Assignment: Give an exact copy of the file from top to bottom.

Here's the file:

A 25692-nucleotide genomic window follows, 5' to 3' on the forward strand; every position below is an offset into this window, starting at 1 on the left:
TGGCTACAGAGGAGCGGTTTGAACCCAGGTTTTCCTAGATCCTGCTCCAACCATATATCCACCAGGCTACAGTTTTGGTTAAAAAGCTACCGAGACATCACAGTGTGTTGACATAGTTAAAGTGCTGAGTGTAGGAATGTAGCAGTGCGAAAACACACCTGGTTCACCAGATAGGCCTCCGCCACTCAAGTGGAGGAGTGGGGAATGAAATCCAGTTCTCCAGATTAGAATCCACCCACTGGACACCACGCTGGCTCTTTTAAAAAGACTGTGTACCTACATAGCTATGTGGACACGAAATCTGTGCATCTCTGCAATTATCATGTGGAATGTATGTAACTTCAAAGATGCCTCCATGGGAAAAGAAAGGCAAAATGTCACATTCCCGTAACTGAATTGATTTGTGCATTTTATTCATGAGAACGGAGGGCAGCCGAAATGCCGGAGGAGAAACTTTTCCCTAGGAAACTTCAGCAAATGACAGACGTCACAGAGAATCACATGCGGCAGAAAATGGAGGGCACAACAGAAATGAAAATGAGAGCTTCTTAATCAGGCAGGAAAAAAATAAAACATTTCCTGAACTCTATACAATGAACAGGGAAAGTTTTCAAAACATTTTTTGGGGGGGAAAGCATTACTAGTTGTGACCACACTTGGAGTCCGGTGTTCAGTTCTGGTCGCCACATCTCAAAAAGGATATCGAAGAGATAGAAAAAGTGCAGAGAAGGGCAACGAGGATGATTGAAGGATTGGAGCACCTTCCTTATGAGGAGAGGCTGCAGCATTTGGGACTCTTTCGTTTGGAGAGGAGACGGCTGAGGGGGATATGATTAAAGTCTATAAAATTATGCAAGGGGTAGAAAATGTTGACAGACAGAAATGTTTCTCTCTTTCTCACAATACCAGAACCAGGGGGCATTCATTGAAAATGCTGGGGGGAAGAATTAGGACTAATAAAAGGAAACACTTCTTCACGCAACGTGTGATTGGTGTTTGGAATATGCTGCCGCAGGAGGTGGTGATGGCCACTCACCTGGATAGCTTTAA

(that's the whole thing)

A 25692-nucleotide genomic window follows, 5' to 3' on the forward strand; every position below is an offset into this window, starting at 1 on the left:
TGGCTACAGAGGAGCGGTTTGAACCCAGGTTTTCCTAGATCCTGCTCCAACCATATATCCACCAGGCTACAGTTTTGGTTAAAAAGCTACCGAGACATCACAGTGTGTTGACATAGTTAAAGTGCTGAGTGTAGGAATGTAGCAGTGCGAAAACACACCTGGTTCACCAGATAGGCCTCCGCCACTCAAGTGGAGGAGTGGGGAATGAAATCCAGTTCTCCAGATTAGAATCCACCCACTGGACACCACGCTGGCTCTTTTAAAAAGACTGTGTACCTACATAGCTATGTGGACACGAAATCTGTGCATCTCTGCAATTATCATGTGGAATGTATGTAACTTCAAAGATGCCTCCATGGGAAAAGAAAGGCAAAATGTCACATTCCCGTAACTGAATTGATTTGTGCATTTTATTCATGAGAACGGAGGGCAGCCGAAATGCCGGAGGAGAAACTTTTCCCTAGGAAACTTCAGCAAATGACAGACGTCACAGAGAATCACATGCGGCAGAAAATGGAGGGCACAACAGAAATGAAAATGAGAGCTTCTTAATCAGGCAGGAAAAAAATAAAACATTTCCTGAACTCTATACAATGAACAGGGAAAGTTTTCAAAACATTTTTTGGGGGGGAAAGCATTACTAGTTGTGACCACACTTGGAGTCCGGTGTTCAGTTCTGGTCGCCACATCTCAAAAAGGATATCGAAGAGATAGAAAAAGTGCAGAGAAGGGCAACGAGGATGATTGAAGGATTGGAGCACCTTCCTTATGAGGAGAGGCTGCAGCATTTGGGACTCTTTCGTTTGGAGAGGAGACGGCTGAGGGGGATATGATTAAAGTCTATAAAATTATGCAAGGGGTAGAAAATGTTGACAGACAGAAATGTTTCTCTCTTTCTCACAATACCAGAACCAGGGGGCATTCATTGAAAATGCTGGGGGGAAGAATTAGGACTAATAAAAGGAAACACTTCTTCACGCAACGTGTGATTGGTGTTTGGAATATGCTGCCGCAGGAGGTGGTGATGGCCACTCACCTGGATAGCTTTAA